Case Reports in Otolaryngology
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Acceptance rate31%
Submission to final decision86 days
Acceptance to publication16 days
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Transdural Skull Base Infiltration by Glioblastoma: Case Report and Review of the Literature

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Case Reports in Otolaryngology publishes case reports and case series in all areas of otolaryngology, including head and neck surgery, facial plastic and reconstructive surgery, maxillofacial surgery, and pediatric otolaryngology.

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Case Report

A Case of Granulomatosis with Polyangiitis (GPA) Where a Multicystic Nasal Septal Abscess Aided in the Diagnosis

A 69-year-old male patient presented to the hospital with a chief complaint of nasal obstruction. Physical examination revealed swelling of the anterior nasal septum and nasal dorsum and tender indurated oedema of the dorsum of both hands. Blood tests showed an elevated inflammatory response, and contrast-enhanced computed tomography (CT) showed a polycystic abscess in the nasal septum. Emergency surgery and histopathology were performed on the day of the initial visit for incisional drainage. Intraoperative findings showed white necrosis between the nasal septal cartilage and nasal septal mucosa, as well as white necrosis and pus accumulation in the periosteum and soft tissue of the piriform aperture and the nasal bone. The patient underwent endoscopic dissection and drained as much as possible, and the abscess and surrounding normal nasal septal mucosa were sampled for diagnostic purposes. The patient was diagnosed with vasculitis based on the clinical findings, pathological examination results, and blood test results. After the diagnosis was confirmed, steroid and cyclophosphamide pulse administration was initiated, and the swelling of the anterior nasal septum and nasal dorsum and the bilateral dorsal indentation oedema improved markedly. The patient is now doing well and will continue to be carefully monitored in the outpatient clinic.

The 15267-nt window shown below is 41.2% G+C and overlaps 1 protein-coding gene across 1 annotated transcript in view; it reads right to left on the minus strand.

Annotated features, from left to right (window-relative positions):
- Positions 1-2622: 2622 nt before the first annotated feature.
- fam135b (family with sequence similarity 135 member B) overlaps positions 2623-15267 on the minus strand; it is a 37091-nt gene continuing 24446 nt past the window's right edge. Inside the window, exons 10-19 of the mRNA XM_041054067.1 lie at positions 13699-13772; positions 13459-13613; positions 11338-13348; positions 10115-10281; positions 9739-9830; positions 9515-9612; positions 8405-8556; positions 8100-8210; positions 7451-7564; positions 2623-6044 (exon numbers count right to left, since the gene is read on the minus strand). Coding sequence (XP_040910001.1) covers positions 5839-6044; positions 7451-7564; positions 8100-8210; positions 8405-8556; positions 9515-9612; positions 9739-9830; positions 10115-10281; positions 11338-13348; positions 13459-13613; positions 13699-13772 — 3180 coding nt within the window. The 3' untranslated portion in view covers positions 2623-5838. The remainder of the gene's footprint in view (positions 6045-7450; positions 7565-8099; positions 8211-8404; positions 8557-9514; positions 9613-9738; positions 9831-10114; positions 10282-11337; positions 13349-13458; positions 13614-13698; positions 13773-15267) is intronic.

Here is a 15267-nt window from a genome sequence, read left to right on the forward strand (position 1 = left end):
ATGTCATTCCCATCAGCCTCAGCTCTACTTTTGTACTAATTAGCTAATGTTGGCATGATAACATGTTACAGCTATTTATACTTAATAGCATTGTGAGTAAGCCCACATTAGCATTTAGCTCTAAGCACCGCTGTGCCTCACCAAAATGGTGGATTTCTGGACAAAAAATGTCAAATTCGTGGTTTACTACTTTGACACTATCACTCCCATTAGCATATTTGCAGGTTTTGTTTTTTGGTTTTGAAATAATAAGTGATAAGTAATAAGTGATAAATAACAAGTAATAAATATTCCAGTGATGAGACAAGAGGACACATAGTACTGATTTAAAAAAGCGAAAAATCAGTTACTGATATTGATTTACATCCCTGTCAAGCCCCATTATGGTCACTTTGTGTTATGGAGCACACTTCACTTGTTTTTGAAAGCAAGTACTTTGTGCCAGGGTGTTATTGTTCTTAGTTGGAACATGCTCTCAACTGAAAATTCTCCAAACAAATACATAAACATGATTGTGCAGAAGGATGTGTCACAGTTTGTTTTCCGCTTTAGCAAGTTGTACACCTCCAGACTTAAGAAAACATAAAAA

Case Report

A Case of an Infantile Lingual Leiomyomatous Hamartoma

Lingual leiomyomatous hamartomas are rare lesions of the tongue with largely unknown mechanisms of formation. These lesions are often asymptomatic, though they may present with symptoms, particularly relating to swallow function. Workup should include imaging of the head and neck, and diagnosis should be made histologically. Treatment is surgical excision. This case is a report of a 4-week-old female who presented for evaluation of an asymptomatic 1 × 1 cm dorsal midline tongue mass discovered at birth. The patient was monitored until the age of 9 months, at which time the mass was surgically excised. The patient had an uncomplicated postoperative course. Pathological analysis yielded a diagnosis of leiomyomatous hamartoma.

Case Report

Spotted Temporal Lobe Necrosis following Concurrent Chemoradiation Therapy Using Image-Guided Radiotherapy for Nasopharyngeal Carcinoma

Background. To explore spotted temporal lobe necrosis (TLN) and changes in brain magnetic resonance imaging (MRI) after image-guided radiotherapy (IGRT) in a patient with nasopharyngeal carcinoma (NPC). Case presentation: a 57-year-old male was diagnosed with stage III NPC, cT1N2M0, in 2017. He underwent concurrent chemoradiation therapy (CCRT) with cisplatin (30 mg/m2) and 5- fluorouracil (5-FU, 500 mg/m2) plus IGRT with 70 Gy in 35 fractions for 7 weeks. The following MRI showed a complete response in the NPC. However, the patient suffered from fainting periodically when standing up approximately 3 years after CCRT. Neck sonography showed mild atherosclerosis (< 15%) of bilateral carotid bifurcations and bilateral small-diameter vertebral arteries, with reduced flow volume. The following MRI showed a 9 mm × 7 mm enhancing lesion in the right temporal lobe without locoregional recurrence, and TLN was diagnosed. The lesion was near the watershed area between the anterior temporal and temporo-occipital arteries. The volume of the necrotic lesion was 0.51 c.c., and the mean dose and Dmax of the lesion were 64.4 Gy and 73.7 Gy, respectively. Additionally, the mean dose, V45, D1 c.c. (dose to 1 ml of the temporal lobe volume), D0.5 c.c. and Dmax of the right and left temporal lobes were 11.1 Gy and 11.4 Gy, 8.5 c.c. and 6.7 c.c., 70.1 Gy and 67.1 Gy, 72.0 Gy and 68.8 Gy, and 74.2 Gy and 72.1 Gy, respectively. Conclusion. Spotted TLN in patients with NPC treated by IGRT may be difficult to diagnose due to a lack of clinical symptoms and radiological signs. Endothelial damage may occur in carotid and vertebral arteries within the irradiated area, affecting the small branches supplying the temporal lobe and inducing spotted TLN. Future research on the relationship between vessels and RT or CCRT and the development of TLN is warranted.